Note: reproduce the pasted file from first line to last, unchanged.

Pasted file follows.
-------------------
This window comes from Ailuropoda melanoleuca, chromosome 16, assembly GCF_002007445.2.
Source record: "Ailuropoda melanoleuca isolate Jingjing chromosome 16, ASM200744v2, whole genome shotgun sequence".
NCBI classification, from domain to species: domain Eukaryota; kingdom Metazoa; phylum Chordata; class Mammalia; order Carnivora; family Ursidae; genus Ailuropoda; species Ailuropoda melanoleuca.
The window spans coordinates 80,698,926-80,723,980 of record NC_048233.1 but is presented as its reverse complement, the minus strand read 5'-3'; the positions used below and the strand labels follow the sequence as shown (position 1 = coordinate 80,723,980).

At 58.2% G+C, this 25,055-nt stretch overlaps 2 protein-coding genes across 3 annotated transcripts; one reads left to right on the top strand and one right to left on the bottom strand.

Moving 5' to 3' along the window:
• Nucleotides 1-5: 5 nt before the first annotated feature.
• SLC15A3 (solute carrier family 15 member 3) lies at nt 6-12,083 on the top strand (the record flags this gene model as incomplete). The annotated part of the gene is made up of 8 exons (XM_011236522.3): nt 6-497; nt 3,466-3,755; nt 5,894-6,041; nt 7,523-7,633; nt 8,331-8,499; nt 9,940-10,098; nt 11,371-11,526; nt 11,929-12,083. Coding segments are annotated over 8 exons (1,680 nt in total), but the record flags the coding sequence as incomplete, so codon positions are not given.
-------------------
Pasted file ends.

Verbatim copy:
This window comes from Ailuropoda melanoleuca, chromosome 16, assembly GCF_002007445.2.
Source record: "Ailuropoda melanoleuca isolate Jingjing chromosome 16, ASM200744v2, whole genome shotgun sequence".
NCBI classification, from domain to species: domain Eukaryota; kingdom Metazoa; phylum Chordata; class Mammalia; order Carnivora; family Ursidae; genus Ailuropoda; species Ailuropoda melanoleuca.
The window spans coordinates 80,698,926-80,723,980 of record NC_048233.1 but is presented as its reverse complement, the minus strand read 5'-3'; the positions used below and the strand labels follow the sequence as shown (position 1 = coordinate 80,723,980).

At 58.2% G+C, this 25,055-nt stretch overlaps 2 protein-coding genes across 3 annotated transcripts; one reads left to right on the top strand and one right to left on the bottom strand.

Moving 5' to 3' along the window:
• Nucleotides 1-5: 5 nt before the first annotated feature.
• SLC15A3 (solute carrier family 15 member 3) lies at nt 6-12,083 on the top strand (the record flags this gene model as incomplete). The annotated part of the gene is made up of 8 exons (XM_011236522.3): nt 6-497; nt 3,466-3,755; nt 5,894-6,041; nt 7,523-7,633; nt 8,331-8,499; nt 9,940-10,098; nt 11,371-11,526; nt 11,929-12,083. Coding segments are annotated over 8 exons (1,680 nt in total), but the record flags the coding sequence as incomplete, so codon positions are not given.